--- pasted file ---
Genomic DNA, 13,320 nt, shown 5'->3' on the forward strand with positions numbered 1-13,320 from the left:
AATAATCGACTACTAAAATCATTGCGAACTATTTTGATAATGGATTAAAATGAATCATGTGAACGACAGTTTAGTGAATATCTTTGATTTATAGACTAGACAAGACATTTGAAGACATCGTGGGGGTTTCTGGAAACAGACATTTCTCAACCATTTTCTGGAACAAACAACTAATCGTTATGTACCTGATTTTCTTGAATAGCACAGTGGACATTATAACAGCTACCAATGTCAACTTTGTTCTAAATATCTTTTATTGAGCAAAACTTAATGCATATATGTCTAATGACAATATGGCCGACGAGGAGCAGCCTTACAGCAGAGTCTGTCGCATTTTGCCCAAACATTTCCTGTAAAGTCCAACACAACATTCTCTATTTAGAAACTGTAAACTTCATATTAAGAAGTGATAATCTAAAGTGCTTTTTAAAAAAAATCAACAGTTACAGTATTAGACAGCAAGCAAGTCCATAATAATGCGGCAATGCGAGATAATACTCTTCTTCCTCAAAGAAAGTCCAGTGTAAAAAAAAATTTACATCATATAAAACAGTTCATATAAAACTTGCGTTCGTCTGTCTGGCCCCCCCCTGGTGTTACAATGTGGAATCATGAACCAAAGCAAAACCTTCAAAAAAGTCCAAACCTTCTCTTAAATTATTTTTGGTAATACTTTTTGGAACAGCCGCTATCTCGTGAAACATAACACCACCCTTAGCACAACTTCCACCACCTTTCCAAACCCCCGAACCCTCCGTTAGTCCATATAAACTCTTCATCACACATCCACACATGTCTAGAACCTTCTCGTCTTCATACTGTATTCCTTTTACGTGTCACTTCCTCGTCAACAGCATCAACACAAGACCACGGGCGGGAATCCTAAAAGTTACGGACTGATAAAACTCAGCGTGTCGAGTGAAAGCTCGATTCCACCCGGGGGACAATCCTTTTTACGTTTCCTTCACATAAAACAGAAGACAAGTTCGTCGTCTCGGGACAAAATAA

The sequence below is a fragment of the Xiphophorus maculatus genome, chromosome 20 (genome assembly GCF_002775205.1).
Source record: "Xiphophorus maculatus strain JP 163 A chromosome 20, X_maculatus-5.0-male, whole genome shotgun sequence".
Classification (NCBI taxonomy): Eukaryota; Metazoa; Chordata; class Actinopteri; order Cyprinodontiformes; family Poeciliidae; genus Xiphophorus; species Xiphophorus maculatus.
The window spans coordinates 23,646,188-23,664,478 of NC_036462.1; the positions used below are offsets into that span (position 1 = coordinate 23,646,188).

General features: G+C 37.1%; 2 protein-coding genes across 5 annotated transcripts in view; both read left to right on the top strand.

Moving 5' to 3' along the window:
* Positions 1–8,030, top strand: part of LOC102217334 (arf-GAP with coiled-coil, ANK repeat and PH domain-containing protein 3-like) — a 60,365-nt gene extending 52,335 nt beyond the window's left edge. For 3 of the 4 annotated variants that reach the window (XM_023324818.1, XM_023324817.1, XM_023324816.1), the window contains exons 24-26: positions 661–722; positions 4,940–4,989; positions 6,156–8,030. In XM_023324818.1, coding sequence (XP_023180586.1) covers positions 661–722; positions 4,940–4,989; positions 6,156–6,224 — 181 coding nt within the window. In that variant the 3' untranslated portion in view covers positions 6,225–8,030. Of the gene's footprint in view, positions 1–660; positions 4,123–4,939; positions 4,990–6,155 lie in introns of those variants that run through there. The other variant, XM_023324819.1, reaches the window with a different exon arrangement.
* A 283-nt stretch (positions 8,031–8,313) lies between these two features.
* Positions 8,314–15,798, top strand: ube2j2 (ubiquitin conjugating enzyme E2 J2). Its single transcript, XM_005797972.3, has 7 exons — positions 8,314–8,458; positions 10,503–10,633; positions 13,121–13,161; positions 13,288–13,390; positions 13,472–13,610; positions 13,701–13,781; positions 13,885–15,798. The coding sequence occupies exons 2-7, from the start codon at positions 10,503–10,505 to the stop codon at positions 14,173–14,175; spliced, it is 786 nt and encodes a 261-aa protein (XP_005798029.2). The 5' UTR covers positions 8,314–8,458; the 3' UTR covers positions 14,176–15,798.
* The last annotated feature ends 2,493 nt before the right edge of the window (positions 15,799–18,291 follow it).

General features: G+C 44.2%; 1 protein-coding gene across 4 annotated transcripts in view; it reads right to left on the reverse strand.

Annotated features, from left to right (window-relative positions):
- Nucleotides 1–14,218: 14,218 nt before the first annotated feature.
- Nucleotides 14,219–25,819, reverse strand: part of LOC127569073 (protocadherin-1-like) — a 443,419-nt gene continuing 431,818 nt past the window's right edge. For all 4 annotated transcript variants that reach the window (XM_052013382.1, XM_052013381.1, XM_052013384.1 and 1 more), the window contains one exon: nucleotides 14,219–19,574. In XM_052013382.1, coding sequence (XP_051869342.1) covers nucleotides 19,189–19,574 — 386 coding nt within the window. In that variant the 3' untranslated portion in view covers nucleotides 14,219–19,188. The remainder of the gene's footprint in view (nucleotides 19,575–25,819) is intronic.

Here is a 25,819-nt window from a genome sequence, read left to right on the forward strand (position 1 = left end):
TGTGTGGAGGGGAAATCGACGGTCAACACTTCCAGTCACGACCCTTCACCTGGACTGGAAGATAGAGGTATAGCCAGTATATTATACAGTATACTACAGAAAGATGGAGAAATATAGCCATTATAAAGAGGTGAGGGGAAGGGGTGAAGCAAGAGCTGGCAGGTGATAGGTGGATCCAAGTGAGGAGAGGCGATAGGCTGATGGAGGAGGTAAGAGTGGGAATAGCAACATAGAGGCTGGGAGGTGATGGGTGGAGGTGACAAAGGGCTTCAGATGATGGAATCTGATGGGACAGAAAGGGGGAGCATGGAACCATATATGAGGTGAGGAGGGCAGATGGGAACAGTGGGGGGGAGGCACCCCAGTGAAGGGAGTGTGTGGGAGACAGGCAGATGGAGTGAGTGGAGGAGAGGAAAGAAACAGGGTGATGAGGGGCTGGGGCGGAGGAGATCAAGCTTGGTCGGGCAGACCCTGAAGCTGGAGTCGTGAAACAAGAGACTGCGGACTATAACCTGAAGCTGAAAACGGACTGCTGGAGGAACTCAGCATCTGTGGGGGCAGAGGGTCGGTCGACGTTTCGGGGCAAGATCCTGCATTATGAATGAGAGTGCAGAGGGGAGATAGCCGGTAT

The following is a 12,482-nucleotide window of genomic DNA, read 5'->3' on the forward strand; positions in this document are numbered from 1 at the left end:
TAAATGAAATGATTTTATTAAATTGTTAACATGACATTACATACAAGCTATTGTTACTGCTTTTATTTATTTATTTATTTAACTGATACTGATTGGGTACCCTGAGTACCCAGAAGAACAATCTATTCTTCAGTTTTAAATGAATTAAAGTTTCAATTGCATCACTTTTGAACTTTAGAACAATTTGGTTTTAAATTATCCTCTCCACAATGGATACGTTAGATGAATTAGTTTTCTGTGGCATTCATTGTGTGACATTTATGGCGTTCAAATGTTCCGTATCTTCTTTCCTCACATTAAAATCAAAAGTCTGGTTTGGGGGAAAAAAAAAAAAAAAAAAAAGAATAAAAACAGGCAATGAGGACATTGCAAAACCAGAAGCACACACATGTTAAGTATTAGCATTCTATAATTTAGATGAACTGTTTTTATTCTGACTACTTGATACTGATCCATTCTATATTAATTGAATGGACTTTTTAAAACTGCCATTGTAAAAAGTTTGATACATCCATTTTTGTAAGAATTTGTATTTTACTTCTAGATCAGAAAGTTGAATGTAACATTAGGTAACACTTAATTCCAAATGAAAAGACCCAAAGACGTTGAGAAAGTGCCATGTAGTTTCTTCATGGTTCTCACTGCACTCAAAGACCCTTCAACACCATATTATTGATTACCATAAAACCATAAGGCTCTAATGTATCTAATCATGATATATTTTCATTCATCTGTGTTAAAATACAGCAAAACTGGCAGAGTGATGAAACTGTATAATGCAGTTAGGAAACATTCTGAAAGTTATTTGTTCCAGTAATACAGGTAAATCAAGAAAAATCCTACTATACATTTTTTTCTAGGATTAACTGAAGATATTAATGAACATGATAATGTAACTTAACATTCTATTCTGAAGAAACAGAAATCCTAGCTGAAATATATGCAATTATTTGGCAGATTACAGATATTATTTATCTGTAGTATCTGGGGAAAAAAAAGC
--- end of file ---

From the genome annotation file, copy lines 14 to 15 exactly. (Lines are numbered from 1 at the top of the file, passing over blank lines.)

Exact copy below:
Annotated features, from left to right (window-relative positions):
- Nucleotides 1–14,218: 14,218 nt before the first annotated feature.